Finally, great leaders have a strong sense of self-awareness – and that is a trait that is as relevant to safety in the workplace as to any other aspect of leadership. As Goldsmith comments: “I’ve come to learn that with every problem I’ve ever had, I just had to look to one place to see the source of the problem. I looked in the mirror. What happens when you look there too?”
3 The leader’s toolbox
Leading German psychologist Gerd Gigerenzer explains the concept of the leader’s toolbox by sharing the story of the former president of Florida International University, Modesto Maidique, who believes that every senior manager comes to the job with a personal ‘adaptive toolbox’. This toolbox contains a set of ‘rules of thumb’ – that is, broadly accurate guides or principles derived from personal experiences and values. They are the basis for making decisions about people, strategies, and investments in a world that puts a premium on efficient use of time. Good leadership consists of a toolbox full of rules of thumb and the intuitive ability to quickly see which is appropriate in which context.
Applying this to safety, Gigerenzer shares six rules of thumb developed by Ray Stata, co-founder of Analog Devices, as he sought to move his company into a new field. These rules are mostly intuitive, meaning that the leader cannot easily explain them – true leadership, it is argued, means intuitively understanding what rules work in what situation. They fall into two camps. Under the heading of People, the rules of thumb are: “First listen, then speak”; “If a person is not honest and trustworthy, the rest doesn’t matter”; and “Encourage and empower people to make decisions and take ownership”. The other three come under Strategy: “Innovation drives success”; “Analysis will not reduce uncertainty”; and “When judging your plan, put as much stock in the people as in the plan”.
As leaders, we need to develop our own toolboxes and then be brave enough to select the tools within them.
4 The 5 Cs
In his contribution to One Percent Safer, Bob Bea, emeritus professor at the University of California’s Berkeley Center for Catastrophic Risk Management, reflects on a ten-year series of research and development projects designed to reduce risks and improve the safety of infrastructure systems in high-hazard environments. His research resulted in the identification of five organizational components – the 5 Cs – required for successful risk management and a truly effective approach to safety.
- Cognizance Organizations must develop a realistic awareness of the hazards and risks that confront them, and concern about safety and risks should be constant.
- Commitment A sustained ‘top down and bottom up’ commitment must be developed among all those involved.
- Culture Beliefs, values, feelings and resources alike must be devoted to ‘knowing what is right, and doing it right’, with an understanding that these efforts require constant vigilance, diligence and continuous improvements.
- Capabilities The human, organizational, and other parts of the infrastructure systems must be highly developed, integrated and continually improving.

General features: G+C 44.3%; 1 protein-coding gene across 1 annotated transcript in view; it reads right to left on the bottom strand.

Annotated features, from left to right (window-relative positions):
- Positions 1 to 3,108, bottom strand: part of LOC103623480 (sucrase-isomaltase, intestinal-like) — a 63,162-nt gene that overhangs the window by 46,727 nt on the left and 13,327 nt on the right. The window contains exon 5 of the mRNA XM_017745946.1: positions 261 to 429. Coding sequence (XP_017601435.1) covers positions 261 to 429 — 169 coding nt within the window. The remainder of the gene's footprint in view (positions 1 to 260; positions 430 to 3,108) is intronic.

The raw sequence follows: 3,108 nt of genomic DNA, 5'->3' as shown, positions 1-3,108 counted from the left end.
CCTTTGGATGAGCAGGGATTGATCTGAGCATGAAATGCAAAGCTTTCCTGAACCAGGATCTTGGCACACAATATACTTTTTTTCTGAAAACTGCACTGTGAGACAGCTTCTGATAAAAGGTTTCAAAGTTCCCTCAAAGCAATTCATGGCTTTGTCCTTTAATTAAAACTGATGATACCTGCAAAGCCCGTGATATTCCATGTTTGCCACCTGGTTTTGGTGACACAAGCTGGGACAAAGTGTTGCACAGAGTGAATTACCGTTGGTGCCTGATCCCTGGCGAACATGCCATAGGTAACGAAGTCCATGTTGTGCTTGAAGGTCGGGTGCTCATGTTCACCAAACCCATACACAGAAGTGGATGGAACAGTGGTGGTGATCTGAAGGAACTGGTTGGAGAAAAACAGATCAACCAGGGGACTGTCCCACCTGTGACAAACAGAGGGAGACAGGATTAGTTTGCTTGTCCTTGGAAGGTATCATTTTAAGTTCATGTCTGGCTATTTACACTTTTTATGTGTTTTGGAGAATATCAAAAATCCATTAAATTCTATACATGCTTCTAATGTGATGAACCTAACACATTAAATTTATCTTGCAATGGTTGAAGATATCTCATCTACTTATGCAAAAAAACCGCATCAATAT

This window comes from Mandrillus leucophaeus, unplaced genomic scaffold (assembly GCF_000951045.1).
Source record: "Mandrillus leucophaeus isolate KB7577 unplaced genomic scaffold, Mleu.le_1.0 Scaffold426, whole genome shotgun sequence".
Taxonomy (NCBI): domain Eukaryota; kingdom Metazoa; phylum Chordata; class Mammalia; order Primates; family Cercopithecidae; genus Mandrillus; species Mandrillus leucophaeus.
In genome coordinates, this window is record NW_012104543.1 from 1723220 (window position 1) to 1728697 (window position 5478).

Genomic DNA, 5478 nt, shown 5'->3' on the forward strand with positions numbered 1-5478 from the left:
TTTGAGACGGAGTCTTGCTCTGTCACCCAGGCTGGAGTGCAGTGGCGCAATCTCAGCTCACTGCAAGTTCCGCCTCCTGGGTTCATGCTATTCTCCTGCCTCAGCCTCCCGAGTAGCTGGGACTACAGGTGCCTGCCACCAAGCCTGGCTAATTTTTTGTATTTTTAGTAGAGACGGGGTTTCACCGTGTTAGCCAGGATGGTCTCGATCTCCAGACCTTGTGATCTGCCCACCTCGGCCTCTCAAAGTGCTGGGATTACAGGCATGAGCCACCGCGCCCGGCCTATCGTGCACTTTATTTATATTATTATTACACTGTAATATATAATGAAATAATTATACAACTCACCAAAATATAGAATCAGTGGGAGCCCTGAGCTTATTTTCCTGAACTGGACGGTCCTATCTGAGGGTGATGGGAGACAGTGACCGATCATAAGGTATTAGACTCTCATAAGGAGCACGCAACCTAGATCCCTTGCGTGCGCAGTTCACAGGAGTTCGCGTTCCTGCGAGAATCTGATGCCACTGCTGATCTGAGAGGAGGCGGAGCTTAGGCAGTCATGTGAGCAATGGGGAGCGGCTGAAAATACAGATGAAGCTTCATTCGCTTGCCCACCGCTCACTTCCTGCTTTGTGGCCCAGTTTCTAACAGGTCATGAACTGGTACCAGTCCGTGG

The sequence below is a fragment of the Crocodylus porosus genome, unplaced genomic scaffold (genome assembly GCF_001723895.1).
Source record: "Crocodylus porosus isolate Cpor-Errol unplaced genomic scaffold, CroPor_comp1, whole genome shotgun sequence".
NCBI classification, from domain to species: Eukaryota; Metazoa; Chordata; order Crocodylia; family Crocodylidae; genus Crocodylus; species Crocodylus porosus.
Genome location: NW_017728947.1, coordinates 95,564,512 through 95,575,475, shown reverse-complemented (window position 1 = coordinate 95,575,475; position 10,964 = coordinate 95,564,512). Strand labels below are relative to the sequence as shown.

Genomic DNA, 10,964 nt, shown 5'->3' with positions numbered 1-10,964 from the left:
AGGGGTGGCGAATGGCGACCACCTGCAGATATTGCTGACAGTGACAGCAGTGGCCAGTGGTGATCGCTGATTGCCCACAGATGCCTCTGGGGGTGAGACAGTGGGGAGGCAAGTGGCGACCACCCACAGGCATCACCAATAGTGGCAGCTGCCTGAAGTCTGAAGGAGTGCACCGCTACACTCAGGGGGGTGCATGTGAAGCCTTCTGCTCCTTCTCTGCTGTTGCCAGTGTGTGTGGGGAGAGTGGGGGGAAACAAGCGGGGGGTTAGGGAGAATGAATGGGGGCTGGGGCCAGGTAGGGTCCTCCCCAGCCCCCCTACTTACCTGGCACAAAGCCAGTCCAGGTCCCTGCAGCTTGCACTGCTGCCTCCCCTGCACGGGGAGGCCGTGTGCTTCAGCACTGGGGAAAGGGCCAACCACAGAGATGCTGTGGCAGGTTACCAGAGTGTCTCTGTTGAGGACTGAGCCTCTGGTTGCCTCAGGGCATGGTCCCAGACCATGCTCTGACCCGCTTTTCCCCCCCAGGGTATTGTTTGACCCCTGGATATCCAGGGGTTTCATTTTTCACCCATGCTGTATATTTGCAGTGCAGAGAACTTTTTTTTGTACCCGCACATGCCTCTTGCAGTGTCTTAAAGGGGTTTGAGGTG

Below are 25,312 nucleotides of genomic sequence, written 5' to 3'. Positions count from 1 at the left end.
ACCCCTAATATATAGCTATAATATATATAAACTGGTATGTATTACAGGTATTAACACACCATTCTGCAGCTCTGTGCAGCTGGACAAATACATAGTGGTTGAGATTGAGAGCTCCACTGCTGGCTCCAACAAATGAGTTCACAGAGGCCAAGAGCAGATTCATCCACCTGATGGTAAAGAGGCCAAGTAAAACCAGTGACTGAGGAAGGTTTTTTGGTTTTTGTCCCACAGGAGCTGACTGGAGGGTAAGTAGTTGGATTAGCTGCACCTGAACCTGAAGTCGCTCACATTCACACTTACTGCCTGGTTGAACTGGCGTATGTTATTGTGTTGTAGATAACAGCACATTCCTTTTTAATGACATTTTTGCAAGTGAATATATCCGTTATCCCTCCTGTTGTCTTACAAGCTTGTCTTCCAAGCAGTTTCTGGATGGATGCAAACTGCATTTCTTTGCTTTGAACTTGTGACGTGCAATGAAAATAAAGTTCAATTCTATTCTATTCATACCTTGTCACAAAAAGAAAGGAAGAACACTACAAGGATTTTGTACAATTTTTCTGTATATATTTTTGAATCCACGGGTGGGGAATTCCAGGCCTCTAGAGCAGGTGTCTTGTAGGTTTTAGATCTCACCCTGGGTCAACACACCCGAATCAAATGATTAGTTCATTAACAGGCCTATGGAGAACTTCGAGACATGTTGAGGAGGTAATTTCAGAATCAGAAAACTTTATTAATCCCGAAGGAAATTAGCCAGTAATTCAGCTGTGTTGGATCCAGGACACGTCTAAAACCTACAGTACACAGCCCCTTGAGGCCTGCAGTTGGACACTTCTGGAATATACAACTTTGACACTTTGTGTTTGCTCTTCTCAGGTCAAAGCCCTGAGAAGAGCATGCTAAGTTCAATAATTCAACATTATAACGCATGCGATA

- Counting The development of validated quantified metrics that can be used to help evaluate risks is vital. That which is effectively measured can be more efficiently managed.
5 Give people control
Isaac Getz, professor at ESCP Business School, highlights the universal human need for responsibility and freedom, or “self-direction”, in work, but points out that in many traditional hierarchical organizations, most employees have their need for control denied. This lack of control over tasks triggers employees’ emotional reactions, such as anger and anxiety, leading to multiple costs such as terms of sickness and absenteeism which are added on top of the hit to productivity. Getz suggests there is a way these hidden costs can be eliminated for good: give people real control over their work. Stop telling people how to do their work, and stress levels go down, hidden stress-related costs go down, absenteeism goes down and engagement goes up.
This is hard to accomplish in companies with a ‘command and control’ management culture, but leaders can make changes through what Getz calls “corporate liberation”. A liberated company is one in which employees are free and responsible to take actions that they, not their bosses or procedures, decide are the best for the company. Employee initiative and potential – the two key ingredients of performance, which are traditionally stifled – are then activated. Getz suggests that freeing a company’s people to act, not only improves health and reduces the burden of sickness and deaths, but also dramatically improves wealth, by enabling liberated companies to out-perform the competition.
Time to act
The binary days of ‘all-or-nothing’ approaches to safety are over. ‘Zero injury’ targets aren’t taking us where we need to go. Too many people continue to die, get injured or be made ill by work every single day. Yet every leader, in every organization can – indeed, needs to – make a difference in their own way. The concept of making work 1% safer leverages the power of incremental progress and marginal gains: small steps made by everyone. We can all be harmed by failures of safety. We can all help ensure they never happen.